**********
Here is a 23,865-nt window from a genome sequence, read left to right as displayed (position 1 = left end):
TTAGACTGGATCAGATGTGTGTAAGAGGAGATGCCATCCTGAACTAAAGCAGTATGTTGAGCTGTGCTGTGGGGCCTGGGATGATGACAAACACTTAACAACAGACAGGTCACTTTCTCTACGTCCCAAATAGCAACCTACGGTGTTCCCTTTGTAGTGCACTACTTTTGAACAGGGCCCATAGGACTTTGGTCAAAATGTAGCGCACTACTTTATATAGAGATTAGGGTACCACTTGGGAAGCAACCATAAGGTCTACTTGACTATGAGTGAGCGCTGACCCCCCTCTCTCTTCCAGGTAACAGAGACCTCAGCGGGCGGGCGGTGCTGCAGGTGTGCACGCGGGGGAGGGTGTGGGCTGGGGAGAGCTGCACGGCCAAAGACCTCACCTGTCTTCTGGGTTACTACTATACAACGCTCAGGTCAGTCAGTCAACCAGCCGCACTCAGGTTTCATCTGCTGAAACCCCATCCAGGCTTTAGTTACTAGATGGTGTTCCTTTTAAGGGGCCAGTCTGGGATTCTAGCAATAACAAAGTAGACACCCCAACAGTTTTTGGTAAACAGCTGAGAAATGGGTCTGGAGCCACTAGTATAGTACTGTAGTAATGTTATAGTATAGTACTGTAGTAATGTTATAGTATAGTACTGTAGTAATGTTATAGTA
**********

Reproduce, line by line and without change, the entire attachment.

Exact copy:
Here is a 23,865-nt window from a genome sequence, read left to right as displayed (position 1 = left end):
TTAGACTGGATCAGATGTGTGTAAGAGGAGATGCCATCCTGAACTAAAGCAGTATGTTGAGCTGTGCTGTGGGGCCTGGGATGATGACAAACACTTAACAACAGACAGGTCACTTTCTCTACGTCCCAAATAGCAACCTACGGTGTTCCCTTTGTAGTGCACTACTTTTGAACAGGGCCCATAGGACTTTGGTCAAAATGTAGCGCACTACTTTATATAGAGATTAGGGTACCACTTGGGAAGCAACCATAAGGTCTACTTGACTATGAGTGAGCGCTGACCCCCCTCTCTCTTCCAGGTAACAGAGACCTCAGCGGGCGGGCGGTGCTGCAGGTGTGCACGCGGGGGAGGGTGTGGGCTGGGGAGAGCTGCACGGCCAAAGACCTCACCTGTCTTCTGGGTTACTACTATACAACGCTCAGGTCAGTCAGTCAACCAGCCGCACTCAGGTTTCATCTGCTGAAACCCCATCCAGGCTTTAGTTACTAGATGGTGTTCCTTTTAAGGGGCCAGTCTGGGATTCTAGCAATAACAAAGTAGACACCCCAACAGTTTTTGGTAAACAGCTGAGAAATGGGTCTGGAGCCACTAGTATAGTACTGTAGTAATGTTATAGTATAGTACTGTAGTAATGTTATAGTATAGTACTGTAGTAATGTTATAGTA